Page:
20 January 2015

Science communication in 2015: adapt or die, part 2

"Clarity" is the mantra for many science communicators.  Science must be made clear to the masses.

Clarity is also the greatest challenge for the field as a whole - not clarity of content, but clarity of goals and metrics.  In other words, we know what science communication is, but we can't clearly articulate why we do it - and we have absolutely no idea if we're doing it right.  This is the source of so much frustration among many science communicators.

First, let's be clear about something: if your primary interest is simply writing great science articles, you already know your audience.  It's you.  There's clearly nothing wrong with this, but this blog post isn't about you.  Here, go read about radio waves in space or something.

If your goal is to communicate science for a reason beyond enjoyment there are some things to keep in mind:

1. Know your audience.  This is the first rule of communication. Identify who you want to reach, and be as specific as possible about it.  The more specifically you define your audience, the more likely you are to know how to influence it.  Too many science communicators think "the public" is an audience.   It's usually not.  Maybe your real audience is state legislators in North Carolina who criminalized sea level rise, or moms who have questions about GMO's, or farmers who see antibiotics as the difference between a profit and a loss.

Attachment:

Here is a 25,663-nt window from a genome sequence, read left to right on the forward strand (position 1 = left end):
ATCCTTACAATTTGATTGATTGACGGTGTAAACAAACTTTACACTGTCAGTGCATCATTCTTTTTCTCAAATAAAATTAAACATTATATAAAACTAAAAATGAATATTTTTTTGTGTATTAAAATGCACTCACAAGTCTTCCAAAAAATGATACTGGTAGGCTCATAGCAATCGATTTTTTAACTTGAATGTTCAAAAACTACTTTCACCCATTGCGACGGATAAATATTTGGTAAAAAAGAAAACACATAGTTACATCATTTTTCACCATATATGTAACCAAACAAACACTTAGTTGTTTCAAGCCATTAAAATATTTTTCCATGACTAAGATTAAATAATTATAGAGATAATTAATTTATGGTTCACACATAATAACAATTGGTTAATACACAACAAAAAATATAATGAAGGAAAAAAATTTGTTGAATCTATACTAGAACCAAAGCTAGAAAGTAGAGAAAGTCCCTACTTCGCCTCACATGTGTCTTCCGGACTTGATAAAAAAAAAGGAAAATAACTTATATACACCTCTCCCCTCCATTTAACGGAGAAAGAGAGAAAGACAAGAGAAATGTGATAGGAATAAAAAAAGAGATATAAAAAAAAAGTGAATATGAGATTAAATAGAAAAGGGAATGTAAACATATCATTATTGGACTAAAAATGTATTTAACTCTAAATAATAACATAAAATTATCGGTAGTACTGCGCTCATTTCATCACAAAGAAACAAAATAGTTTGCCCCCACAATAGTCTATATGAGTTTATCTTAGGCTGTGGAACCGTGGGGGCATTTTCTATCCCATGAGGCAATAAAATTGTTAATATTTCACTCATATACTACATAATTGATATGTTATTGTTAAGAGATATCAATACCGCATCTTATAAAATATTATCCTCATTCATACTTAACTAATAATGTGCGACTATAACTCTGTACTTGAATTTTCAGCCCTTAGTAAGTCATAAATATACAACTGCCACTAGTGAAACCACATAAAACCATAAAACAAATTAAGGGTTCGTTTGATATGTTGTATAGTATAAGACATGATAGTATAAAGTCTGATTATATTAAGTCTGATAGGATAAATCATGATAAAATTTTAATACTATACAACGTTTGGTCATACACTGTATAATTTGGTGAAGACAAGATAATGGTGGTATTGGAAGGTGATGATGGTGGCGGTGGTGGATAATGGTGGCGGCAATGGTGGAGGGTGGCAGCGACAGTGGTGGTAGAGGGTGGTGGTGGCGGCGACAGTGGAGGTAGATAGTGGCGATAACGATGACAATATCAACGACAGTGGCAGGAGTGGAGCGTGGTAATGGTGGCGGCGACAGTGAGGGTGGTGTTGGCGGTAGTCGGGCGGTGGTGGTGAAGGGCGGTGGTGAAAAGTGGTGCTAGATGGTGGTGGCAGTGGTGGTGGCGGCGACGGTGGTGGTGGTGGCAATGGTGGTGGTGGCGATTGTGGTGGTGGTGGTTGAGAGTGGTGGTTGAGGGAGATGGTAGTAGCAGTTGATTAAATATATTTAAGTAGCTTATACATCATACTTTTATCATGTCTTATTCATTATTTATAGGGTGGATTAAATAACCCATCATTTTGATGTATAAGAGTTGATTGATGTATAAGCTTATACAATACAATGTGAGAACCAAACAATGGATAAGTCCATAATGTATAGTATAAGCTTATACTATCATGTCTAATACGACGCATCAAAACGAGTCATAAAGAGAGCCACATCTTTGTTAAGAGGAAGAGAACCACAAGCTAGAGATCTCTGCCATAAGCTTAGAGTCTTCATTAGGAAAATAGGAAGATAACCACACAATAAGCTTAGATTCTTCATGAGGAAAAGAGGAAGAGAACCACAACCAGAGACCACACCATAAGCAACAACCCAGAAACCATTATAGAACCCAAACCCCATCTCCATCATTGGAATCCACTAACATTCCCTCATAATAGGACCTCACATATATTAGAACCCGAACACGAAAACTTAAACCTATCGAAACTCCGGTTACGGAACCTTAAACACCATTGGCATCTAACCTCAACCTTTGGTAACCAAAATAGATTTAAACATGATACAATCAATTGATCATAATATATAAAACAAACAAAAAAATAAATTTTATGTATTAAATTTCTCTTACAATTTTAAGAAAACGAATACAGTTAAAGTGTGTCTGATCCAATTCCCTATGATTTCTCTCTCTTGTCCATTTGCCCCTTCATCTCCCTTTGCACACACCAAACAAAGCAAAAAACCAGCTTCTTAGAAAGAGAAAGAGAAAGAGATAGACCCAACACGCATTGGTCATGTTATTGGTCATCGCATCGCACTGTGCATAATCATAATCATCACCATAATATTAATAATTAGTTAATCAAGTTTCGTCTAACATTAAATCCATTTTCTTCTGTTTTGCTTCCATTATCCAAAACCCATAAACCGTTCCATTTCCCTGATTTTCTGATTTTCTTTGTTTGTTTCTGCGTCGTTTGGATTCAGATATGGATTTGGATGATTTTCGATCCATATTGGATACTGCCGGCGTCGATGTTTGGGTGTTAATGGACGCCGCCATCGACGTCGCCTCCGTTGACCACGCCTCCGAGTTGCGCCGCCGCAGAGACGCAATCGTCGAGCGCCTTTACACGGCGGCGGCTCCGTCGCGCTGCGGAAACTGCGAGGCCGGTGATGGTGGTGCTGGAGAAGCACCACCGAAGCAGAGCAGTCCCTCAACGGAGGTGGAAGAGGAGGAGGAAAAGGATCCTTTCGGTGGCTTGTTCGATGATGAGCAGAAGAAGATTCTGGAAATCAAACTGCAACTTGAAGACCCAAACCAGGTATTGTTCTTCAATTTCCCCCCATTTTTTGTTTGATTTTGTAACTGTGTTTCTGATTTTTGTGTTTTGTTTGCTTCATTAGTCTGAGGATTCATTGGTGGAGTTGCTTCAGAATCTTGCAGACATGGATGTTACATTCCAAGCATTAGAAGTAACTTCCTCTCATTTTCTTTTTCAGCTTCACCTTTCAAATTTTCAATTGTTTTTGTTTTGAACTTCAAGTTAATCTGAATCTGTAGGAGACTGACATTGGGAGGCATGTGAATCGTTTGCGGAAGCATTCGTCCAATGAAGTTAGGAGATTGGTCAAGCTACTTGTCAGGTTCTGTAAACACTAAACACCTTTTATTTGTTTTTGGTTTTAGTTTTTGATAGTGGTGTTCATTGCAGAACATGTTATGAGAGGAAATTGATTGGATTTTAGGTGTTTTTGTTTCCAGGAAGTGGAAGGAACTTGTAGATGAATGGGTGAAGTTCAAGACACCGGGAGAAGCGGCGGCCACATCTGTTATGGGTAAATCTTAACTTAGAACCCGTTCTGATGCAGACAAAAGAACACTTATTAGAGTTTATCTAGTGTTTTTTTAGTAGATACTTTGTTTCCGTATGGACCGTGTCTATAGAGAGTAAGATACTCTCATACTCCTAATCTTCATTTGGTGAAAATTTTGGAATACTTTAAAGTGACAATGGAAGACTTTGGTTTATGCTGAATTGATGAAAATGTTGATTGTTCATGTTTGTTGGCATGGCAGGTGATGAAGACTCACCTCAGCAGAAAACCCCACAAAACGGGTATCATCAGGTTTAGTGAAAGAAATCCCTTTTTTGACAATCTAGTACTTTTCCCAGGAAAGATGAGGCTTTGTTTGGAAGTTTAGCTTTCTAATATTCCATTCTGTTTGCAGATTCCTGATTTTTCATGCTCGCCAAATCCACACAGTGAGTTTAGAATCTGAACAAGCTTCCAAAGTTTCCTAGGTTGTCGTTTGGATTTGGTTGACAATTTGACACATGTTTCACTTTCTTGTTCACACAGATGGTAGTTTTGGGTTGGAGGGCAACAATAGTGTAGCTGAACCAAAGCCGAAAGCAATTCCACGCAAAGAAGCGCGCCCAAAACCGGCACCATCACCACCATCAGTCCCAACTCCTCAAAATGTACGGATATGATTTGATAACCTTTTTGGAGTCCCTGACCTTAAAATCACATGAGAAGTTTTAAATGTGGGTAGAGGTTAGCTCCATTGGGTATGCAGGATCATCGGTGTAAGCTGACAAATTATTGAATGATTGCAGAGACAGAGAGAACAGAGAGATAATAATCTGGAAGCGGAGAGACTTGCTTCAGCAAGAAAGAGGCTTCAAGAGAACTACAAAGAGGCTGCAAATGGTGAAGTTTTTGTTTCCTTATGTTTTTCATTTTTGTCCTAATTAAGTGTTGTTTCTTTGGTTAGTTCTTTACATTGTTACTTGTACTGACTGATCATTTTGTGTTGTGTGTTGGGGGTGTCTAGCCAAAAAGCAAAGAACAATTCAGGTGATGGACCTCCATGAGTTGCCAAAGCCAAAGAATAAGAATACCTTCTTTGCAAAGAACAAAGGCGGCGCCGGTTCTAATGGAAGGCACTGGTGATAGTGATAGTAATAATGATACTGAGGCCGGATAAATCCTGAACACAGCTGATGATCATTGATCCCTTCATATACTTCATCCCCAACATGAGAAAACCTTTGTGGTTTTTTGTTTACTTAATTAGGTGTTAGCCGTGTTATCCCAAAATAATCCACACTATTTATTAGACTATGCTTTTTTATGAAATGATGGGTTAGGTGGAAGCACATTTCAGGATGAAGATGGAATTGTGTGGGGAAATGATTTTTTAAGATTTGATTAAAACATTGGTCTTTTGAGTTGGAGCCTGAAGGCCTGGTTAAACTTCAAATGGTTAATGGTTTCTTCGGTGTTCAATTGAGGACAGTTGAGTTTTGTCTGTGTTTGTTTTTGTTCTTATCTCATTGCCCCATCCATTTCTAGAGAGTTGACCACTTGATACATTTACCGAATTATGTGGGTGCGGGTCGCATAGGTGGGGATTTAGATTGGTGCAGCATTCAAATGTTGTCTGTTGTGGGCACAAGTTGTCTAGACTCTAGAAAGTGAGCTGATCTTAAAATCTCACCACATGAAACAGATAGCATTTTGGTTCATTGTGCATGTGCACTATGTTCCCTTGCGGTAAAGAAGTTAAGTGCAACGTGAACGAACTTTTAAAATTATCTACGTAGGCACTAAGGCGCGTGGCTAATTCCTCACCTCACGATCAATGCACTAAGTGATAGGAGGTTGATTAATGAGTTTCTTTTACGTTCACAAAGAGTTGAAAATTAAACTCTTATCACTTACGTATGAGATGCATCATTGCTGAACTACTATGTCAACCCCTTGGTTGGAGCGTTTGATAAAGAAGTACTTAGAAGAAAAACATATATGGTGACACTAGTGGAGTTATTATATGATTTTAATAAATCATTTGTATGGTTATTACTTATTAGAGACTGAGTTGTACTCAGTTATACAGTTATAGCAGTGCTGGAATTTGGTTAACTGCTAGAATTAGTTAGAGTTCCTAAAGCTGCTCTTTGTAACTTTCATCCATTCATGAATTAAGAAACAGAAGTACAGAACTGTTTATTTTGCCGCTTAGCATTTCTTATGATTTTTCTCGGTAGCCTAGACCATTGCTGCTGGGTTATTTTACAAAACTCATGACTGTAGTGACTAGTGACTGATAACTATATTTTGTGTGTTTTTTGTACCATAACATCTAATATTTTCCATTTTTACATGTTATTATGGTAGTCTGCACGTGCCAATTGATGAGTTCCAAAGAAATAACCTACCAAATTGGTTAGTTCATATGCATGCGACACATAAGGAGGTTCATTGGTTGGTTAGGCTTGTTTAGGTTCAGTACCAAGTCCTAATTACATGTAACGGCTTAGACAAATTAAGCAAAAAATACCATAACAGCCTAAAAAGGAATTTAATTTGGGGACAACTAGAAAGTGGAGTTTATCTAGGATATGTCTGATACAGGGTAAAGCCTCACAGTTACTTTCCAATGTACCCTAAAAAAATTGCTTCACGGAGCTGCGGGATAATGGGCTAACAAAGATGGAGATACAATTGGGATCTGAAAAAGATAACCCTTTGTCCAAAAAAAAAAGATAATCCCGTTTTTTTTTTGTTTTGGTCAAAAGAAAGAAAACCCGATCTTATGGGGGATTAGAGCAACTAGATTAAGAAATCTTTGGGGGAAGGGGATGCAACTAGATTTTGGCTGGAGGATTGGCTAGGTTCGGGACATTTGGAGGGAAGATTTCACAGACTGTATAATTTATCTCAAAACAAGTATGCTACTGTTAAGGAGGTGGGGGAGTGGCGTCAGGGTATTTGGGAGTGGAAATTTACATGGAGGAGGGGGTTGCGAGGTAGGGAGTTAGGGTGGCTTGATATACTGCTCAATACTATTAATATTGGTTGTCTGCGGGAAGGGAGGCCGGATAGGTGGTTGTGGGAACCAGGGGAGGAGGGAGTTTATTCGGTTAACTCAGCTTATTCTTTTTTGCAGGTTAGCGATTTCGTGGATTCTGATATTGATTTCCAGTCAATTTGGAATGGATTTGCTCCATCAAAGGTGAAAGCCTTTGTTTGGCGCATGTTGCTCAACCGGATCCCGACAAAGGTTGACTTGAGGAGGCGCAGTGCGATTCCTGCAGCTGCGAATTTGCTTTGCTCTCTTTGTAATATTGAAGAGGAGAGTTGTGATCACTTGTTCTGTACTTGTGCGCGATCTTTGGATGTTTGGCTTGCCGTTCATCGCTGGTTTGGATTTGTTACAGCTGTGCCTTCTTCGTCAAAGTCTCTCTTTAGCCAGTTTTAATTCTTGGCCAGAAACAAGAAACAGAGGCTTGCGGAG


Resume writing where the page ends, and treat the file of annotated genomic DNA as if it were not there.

2. If you have a reason, you should have a goal.  The easiest way to know if you've influenced an audience is to ask it to do something - and this is where goals and metrics become real.   If your goal is "soft," such as general awareness or information, ask your readers to share your article, and count the number of social shares.  If your goal is policy oriented, put a link in your piece to the email address of a policy maker and count the number of outclicks.  If your goal is giving parents the information they need to make smart decisions for feeding their families, put together an infographic or a .pdf fact sheet and count the number of times it is downloaded.

3. Replicate the results.  Keep track of how many times your audience did what you asked of it, and the approach you took.  Learn from it.  Try different methods.  If this sounds familiar to scientists... well, that's kind of the point.


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